Laser + Vinyl Cutting

This week had three parts:

  1. A group session to characterize the laser cutter for its kerf and validating different slot designs such as with a chamfer.
  2. A small vinyl cutting assignment (which was much more fun than anticipated).
  3. The press-kit laser cutting assignment.

Make me a sticker

I didn't know what vinyl cutting was and I have to admit that this machine is fun to use. It does work slowlier than a laser cutter and we only used it on vinyl, so I don't know whether it will be used for anything else, but making stickers feels great.

One of my favorite animals is the seal, and of course, this was asking for a "seal of approval". I found a nicey seal logo, which I thresholded on Gimp, and then vectorized on Inkscape using the "Trace Bitmap" tool to then go back to gimp with a much smoother-looking larger-resolution black and white image. Note that I modified the black/white mask to add a smile on the seal since it was missing one.

Finally, I used the Mods software from Neil with a 150 DPI resolution and eventually there it is on my laptop!

Group Characterization

See our group page for the results: the Purple Anteaters.

Press Kit

My first intention was to try to generate a press kit for my ornithopter by slicing it and generating slots automatically using feature script, notably the Laser Joint feature. Unfortunately, the joints that it generates are used in different scenario that ours.

I then decided to try OpenSCAD which Ben had been using notably during the group project, and quickly realized that there was a steep learning curve, especially because there was no actual user interface. There was only coding, which means a necessity to know all the functions. I fortunately found the cheatsheet so I could generate my first meaningful result. I wanted to generate the ribs of my bird with openscad, but eventually decided to go back to OnShape because I realized that that was very easy if only working with sketches.

Back in OnShape, I generated multiple parts that would be a sufficient grammar for building my bird. I made use of new replication tools that were very useful for multiple slots including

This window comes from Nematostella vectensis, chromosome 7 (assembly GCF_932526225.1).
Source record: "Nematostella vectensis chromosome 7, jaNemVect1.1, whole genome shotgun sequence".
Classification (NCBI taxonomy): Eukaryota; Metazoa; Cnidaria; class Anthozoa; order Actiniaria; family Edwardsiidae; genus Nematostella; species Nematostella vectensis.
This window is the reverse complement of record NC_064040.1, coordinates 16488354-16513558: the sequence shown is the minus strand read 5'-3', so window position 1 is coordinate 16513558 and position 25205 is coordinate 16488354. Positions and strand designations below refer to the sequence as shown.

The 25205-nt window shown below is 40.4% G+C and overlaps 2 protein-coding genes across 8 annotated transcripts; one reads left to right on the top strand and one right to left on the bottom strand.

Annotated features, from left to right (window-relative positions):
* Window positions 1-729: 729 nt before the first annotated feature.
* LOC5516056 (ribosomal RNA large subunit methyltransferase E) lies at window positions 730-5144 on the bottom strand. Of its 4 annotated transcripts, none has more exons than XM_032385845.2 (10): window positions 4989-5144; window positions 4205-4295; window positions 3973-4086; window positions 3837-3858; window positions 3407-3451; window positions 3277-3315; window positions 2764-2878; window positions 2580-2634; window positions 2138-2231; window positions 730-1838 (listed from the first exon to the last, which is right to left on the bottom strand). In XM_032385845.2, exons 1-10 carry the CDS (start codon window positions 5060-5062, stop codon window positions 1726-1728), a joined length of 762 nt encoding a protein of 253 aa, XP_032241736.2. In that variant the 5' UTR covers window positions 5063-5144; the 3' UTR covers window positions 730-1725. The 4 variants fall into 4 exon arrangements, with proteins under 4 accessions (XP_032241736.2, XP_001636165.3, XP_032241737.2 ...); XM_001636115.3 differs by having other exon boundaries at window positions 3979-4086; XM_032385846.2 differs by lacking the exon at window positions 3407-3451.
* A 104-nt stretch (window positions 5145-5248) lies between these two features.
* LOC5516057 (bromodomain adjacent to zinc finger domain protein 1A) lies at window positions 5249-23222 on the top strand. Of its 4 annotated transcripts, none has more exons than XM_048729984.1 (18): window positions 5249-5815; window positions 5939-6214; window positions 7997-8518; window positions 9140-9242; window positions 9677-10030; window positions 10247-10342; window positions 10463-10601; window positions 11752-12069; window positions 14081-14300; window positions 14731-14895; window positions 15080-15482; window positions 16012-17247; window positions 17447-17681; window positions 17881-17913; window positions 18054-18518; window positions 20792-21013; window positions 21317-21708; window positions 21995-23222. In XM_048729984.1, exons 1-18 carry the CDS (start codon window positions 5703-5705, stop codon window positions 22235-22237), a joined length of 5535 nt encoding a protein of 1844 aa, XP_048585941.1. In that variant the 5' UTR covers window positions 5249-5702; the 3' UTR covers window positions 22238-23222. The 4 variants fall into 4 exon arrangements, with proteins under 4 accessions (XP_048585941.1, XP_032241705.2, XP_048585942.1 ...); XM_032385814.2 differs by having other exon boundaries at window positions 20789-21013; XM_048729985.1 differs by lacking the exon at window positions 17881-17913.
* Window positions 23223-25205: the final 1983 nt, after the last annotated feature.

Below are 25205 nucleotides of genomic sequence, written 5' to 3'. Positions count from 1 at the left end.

I created a few rectangles, squares, variants of ribs (looking like C's) and the critical "triangle" which is needed to get non-square-like results, especially important for the tail.

I laser-cut these with a few attempts because the export from OnShape to DWG and then from Illustrator to SVG (I wanted SVG, which was not actually necessary for CorelDraw!) was not only complicated, it messed up the scaling at some point. I still don't know where that happened. But the result was that I tried a few times, and the Cs were too short. I then made it successful for the rest, and tried on a different laser cutter (smaller bed) with the Cs while I was waiting (long queue), and the corrected scaling was wrong again there. I must have done something wrong with the export of the Cs or there is a special parameter that scales them when importing in CorelDraw. I could not tell.

Finally, I started to assemble these into what eventually looked more like a dragon.

And I tried to mix the actual process with very cheaply made on-the-fly wings that would give it a little bit more of a face. I basically manually cut extra pieces that looked like flapping wings, with a small slot.

And finally we have a more consequent dragon. Note that there are square supports for the wings (arms?) as well as multiple feet to support the long body.

Going farther

I would like to get a correct feature script that automates the decomposition into parts for laser cutting. Doing small pieces was fun, but it was not derived from a real result that was slowly cooked on OnShaped, so I am still missing the possibilities that OnShape provides here. The fact that it is possible to add pieces a posteriori is a great advantages. I could especially add pieces that are not in cardboard and mix materials!